CM: Absolutely! I’d move there in a heartbeat. I pretty much designed my dream small town in Painchton. I’d love to be able to buy Malcolm Poole’s home-made haggis instead of having to get the ingredients from various Mexican butchers in Sacramento to make my own.


MI: Do you have a pet? Tell us about him/her.
Rachel
CM: I have a black cat, Rachel. She’s a very catly cat. It’s all on her terms. If she wants company you drop everything. If you dare to pet her when she’d rather you didn’t she moves away, sits down with her back to you, and washes the place you touched. Don’t you love cats?

During the drought last year when the pond was dry, we had a water trough for the cows. (They are lodgers; we bought twenty acres for the view and our neighbours use the grazing.) So we had to have fish to eat the mosquito larvae in the trough. When the grass was eaten and the cows went home, the fish came inside to live in a tank. So now I have two goldfish, Lucy and Desi.


MI: If you don’t have a pet, do you have a favorite animal?
CM: I like the cow lodgers. And the hummingbirds, lizards, king snakes and jack rabbits. I love the frog chorus in the pond at night. There’s a skunk who wanders past on his (her?) nightly patrol too. I’m less keen on the gophers and ground squirrels, because they eat the melons I’m hoping will be mine. And I could live without rattlesnakes and black widows quite happily.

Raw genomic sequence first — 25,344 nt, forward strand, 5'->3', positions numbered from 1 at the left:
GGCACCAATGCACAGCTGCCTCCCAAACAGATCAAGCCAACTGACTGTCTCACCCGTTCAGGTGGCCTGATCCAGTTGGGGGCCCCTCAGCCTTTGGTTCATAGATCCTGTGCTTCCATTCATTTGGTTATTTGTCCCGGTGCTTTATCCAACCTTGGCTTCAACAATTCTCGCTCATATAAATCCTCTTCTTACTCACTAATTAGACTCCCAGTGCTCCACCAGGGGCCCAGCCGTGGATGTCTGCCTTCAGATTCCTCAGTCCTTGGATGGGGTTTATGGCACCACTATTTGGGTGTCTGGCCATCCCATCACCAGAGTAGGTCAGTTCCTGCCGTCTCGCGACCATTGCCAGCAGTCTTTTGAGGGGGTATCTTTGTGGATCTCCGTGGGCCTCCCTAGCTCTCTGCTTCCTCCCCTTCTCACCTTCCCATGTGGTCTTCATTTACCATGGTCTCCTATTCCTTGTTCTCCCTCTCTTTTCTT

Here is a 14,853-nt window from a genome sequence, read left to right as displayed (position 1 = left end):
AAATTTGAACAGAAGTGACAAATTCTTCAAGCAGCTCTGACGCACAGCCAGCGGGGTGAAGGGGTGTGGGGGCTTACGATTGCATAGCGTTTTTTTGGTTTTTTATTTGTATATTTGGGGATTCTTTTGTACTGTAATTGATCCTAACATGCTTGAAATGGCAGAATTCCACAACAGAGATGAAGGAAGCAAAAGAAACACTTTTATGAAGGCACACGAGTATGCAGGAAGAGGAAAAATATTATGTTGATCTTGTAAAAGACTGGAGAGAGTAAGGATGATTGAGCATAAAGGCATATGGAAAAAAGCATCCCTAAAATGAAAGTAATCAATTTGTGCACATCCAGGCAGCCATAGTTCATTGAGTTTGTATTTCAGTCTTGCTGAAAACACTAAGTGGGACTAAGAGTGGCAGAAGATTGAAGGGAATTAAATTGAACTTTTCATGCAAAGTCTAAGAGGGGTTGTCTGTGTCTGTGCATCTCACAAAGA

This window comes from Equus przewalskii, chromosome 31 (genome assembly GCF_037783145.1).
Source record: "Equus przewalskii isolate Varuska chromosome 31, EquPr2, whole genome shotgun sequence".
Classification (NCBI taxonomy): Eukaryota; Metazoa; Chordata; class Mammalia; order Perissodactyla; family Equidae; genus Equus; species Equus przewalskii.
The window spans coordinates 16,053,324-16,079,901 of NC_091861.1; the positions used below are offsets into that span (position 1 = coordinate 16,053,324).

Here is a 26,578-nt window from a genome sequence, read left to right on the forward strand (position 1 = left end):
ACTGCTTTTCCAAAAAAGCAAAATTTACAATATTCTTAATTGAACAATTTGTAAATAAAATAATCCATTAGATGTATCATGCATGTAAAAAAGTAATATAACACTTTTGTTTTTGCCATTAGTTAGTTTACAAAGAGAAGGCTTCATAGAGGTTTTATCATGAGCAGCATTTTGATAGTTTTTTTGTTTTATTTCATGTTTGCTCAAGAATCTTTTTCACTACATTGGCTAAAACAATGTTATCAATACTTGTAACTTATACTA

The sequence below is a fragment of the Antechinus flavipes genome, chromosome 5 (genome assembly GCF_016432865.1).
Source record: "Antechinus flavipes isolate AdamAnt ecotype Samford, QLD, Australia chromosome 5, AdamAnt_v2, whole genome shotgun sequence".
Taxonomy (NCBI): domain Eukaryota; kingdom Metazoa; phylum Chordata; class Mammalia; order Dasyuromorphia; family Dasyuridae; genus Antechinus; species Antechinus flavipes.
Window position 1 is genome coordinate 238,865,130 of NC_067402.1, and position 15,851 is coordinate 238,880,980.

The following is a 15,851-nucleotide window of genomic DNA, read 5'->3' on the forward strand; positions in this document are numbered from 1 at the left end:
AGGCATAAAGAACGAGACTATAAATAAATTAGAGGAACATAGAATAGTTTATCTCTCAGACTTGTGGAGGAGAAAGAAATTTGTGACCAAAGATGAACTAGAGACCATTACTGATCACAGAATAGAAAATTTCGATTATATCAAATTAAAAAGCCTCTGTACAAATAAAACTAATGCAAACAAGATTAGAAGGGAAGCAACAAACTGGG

MI: What food could you live off of for the rest of your life?
CM: Leftover Christmas dinner: turkey; pork, sage, and onion stuffing; sausages with bacon wrapped round them; gravy (left to go cold and jellified, then spread on buttered toast); potatoes roasted in goosefat; potatoes mashed with butter and cream; Brussels sprouts; parsnips; cranberry sauce. I’m hungry.

MI: Do you have a favorite recipe?